Today, you’re a high school principal.
Sitting before you in your office is a pair of students who were caught fighting.
One has a history of instigating fights he can’t win. His goal is to garner sympathy by getting beaten badly.
The other has a long history of being easy to bait into fights, always responding strongly, to the point where many people believe they always use more force than is necessary.
Unfortunately, no one saw exactly what instigated the fight. There were no security cameras and teachers are kind of like the proverbial T-rex; they respond most strongly to noise and movement, meaning they only respond to the fight after it happened.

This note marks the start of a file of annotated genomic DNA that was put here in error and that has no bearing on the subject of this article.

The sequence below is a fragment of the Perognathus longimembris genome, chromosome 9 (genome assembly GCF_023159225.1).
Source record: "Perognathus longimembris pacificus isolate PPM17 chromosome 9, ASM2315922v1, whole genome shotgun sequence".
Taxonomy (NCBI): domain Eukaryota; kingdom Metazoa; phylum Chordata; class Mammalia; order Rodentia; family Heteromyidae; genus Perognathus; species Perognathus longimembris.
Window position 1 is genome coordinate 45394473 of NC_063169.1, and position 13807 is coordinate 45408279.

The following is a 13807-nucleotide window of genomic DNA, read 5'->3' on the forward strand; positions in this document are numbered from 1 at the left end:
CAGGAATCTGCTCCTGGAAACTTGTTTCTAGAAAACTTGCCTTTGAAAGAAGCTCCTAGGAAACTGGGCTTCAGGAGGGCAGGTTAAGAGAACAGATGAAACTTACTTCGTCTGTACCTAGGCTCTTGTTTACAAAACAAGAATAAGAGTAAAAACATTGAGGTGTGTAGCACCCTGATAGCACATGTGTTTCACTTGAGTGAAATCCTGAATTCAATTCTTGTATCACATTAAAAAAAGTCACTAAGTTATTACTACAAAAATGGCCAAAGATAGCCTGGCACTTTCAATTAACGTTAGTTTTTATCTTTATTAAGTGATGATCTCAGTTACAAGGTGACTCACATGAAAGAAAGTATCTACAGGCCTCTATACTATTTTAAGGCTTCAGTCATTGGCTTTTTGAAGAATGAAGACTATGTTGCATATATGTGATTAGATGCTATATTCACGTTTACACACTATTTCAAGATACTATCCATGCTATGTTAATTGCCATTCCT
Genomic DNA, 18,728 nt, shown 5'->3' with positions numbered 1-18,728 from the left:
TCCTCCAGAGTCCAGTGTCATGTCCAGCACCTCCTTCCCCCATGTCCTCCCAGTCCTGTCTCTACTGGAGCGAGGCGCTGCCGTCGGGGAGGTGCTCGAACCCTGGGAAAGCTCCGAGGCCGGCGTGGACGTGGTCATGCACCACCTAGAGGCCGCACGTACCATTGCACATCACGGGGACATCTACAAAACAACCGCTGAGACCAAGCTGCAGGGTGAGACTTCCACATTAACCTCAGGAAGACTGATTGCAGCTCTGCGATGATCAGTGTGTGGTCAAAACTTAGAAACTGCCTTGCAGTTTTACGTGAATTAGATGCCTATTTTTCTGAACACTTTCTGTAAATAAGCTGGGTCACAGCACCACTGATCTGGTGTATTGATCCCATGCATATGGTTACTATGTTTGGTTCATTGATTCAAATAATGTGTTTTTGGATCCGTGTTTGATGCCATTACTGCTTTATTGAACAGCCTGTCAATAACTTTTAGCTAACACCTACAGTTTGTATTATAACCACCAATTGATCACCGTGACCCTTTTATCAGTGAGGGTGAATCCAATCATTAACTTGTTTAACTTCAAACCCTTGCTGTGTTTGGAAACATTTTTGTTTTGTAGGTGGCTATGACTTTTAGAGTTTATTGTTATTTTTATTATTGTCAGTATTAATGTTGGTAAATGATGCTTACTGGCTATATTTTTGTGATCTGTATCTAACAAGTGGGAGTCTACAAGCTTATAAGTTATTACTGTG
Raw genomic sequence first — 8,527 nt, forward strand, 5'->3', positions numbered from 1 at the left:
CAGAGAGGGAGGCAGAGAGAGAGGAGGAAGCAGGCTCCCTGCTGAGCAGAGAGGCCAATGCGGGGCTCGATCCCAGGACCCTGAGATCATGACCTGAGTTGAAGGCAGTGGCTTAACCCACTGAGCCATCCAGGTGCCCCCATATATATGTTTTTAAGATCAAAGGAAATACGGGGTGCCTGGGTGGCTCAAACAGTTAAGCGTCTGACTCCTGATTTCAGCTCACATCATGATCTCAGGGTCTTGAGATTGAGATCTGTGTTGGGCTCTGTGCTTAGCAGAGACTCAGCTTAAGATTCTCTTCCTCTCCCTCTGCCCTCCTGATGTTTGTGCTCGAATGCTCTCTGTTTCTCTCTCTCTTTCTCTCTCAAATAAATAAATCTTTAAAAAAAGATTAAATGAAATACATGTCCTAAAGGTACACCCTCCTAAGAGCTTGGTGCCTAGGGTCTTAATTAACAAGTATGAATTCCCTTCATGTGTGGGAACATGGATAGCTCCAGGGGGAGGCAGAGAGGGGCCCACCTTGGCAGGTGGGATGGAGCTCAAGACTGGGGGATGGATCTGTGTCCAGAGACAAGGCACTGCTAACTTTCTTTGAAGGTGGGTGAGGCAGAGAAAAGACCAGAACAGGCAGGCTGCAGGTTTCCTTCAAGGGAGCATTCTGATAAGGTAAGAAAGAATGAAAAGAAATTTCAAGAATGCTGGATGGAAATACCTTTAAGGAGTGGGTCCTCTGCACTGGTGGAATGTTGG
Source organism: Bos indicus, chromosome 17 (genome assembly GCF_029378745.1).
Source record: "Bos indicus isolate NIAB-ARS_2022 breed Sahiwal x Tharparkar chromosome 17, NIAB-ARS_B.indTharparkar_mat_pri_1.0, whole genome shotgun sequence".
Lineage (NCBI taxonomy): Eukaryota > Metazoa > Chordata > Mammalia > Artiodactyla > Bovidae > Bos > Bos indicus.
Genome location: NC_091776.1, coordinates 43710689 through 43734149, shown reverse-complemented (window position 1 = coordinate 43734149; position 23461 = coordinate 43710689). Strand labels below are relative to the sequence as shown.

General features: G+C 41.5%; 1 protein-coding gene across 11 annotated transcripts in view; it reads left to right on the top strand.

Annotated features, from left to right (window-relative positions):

The school’s policy is to suspend all students involved in a fight. There are real questions about whether this is fair. Sometimes one of the students, perhaps rightly, feels like they had to defend themselves.
But, as the old saying goes, it takes two to tango. And, without any other kind of evidence, it devolves into a “he said/she said” situation. So, you’re going to suspend both of them.
Imagine for a second that you had perfect information. You knew exactly what was said and done and by whom. You could better assign blame and hand out better punishments. That would be a better outcome, right?
There’s a recent topic that has taken the media by storm. Surprisingly, I think we can get pretty close to perfect information. We can establish pretty much what happens.
Unsurprisingly, I haven’t come across an article that attempts to get all the facts and put them in order. The end result is that almost all coverage of this event is dangerously misleading.